U.S. service sector grows, Europe more optimistic

NEW YORK Tue Feb 5, 2013 11:03pm IST

A worker builds a single-family home as construction in a new subdivision is underway in San Marcos, California, January 30, 2013. REUTERS/Mike Blake

A worker builds a single-family home as construction in a new subdivision is underway in San Marcos, California, January 30, 2013.

Credit: Reuters/Mike Blake

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NEW YORK (Reuters) - The vast U.S. services sector expanded again last month, extending a three-year run of growth, while European business optimism hit an eight-month high, suggesting the euro zone economy was starting to recover.

Rising corporate confidence also helped China's services sector grow at its quickest pace in four months, providing more evidence of a gradual rebound in the world's second largest economy.

The data on Tuesday bolstered the view that things were looking up for the world economy, a sentiment that has lifted stock markets around the globe and pushed the U.S. benchmark S&P 500 to five-year highs.

"I think people are optimistic right now," said Michael Woolfolk, senior currency strategist at BNY Mellon in New York. "The view is you want to buy risky assets on good data and ignore the bad data."

While the Institute for Supply Management's service sector index eased slightly in January, it still showed the sector continued to grow for a third straight year.

A report from data analysis firm CoreLogic said U.S. home prices rose for a 10th straight month in December, with the year-on-year jump the biggest since May 2006.

HOPE AND WORRY IN EUROPE

The outlook in Europe was more subdued, though surveys on Tuesday offered evidence that the worst of the downturn in the 17-country euro zone may have passed.

Markit's Eurozone Composite PMI, based on business activity across thousands of companies, and a good gauge of economic growth, rose in January to a 10-month high of 48.6 from 47.2 in December.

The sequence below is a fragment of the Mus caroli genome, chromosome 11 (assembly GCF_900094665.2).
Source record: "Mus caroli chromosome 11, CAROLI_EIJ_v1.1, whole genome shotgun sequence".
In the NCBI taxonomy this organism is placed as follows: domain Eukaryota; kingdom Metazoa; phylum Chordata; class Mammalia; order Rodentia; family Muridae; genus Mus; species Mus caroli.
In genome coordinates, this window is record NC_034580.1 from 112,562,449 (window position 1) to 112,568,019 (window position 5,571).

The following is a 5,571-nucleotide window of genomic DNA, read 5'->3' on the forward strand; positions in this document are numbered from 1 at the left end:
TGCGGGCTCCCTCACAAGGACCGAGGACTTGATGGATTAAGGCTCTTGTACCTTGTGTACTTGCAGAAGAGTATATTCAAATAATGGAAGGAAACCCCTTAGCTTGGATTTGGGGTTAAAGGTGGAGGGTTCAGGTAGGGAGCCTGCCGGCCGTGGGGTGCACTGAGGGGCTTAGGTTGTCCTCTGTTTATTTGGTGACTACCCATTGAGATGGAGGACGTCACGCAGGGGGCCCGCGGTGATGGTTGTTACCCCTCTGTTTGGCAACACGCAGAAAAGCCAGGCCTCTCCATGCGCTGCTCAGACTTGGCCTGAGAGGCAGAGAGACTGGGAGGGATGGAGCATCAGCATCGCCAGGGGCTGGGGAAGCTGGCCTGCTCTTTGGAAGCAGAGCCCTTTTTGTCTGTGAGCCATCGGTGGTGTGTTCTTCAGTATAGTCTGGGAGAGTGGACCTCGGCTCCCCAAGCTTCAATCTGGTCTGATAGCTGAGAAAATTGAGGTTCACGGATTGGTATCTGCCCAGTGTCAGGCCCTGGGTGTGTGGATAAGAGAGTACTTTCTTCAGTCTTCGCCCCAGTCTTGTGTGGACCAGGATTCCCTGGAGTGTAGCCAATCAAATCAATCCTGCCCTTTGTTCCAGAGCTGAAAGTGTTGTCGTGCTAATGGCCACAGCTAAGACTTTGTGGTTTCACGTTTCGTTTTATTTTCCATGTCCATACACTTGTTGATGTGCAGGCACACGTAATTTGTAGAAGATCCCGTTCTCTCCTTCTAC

While still below the 50 mark that divides growth and contraction, its rise in January was its third straight. Private industry makes up nearly two-thirds of the euro zone's economy.

Germany, the euro zone's biggest economy, took the lead, with the PMI chalking up its biggest one-month rise since August 2009 to soar to its highest level since June of 2011.

The reading for the bloc's second-biggest economy France, however, plummeted to its lowest in nearly four years, below readings from perennial laggards Spain and Italy.

"That's a really worrying sign. It's going to cause more tensions between Germany and France ... on various aspects of euro zone management," said Jennifer McKeown, economist at consultancy Capital Economics.

"France will continue to call for more supportive policy, not just for the periphery but the euro zone as a whole. Germany is taking a much more hard-line stance."

The euro zone economy probably contracted 0.4 percent at the end of last year, notching up its third negative quarter, and is likely to stagnate in the current period, according to a Reuters poll published last month.

BRITISH, CHINESE FIRMS SEE GROWTH

Activity rose among Britain's services firms, which account for more than three-quarters of gross domestic product.

"The UK services PMI has bounced back into growth territory, dampening fears over an unprecedented triple-dip recession being called," said James Knightley at ING.

After only one quarter of expansion, Britain's economy contracted again at the end of last year. That put it on the brink of its third recession in four years.

In China, the HSBC services purchasing manger's index rose to 54 last month, with service sector firms confident about the future.

The business expectation index -- one of many accompanying sub-indices that do not contribute to the overall PMI business activity reading for the services sector -- rose to its highest since May 2012 at 64.4.

"China's growth recovery is now on a firmer footing," said Qu Hongbin, a HSBC economist. "Solid job gains plus higher business expectations bode well for further improvement of the services sector's growth."

(Additional reporting by Olesya Dmitracova and Jonathan Cable in London; Editing by Chizu Nomiyama)

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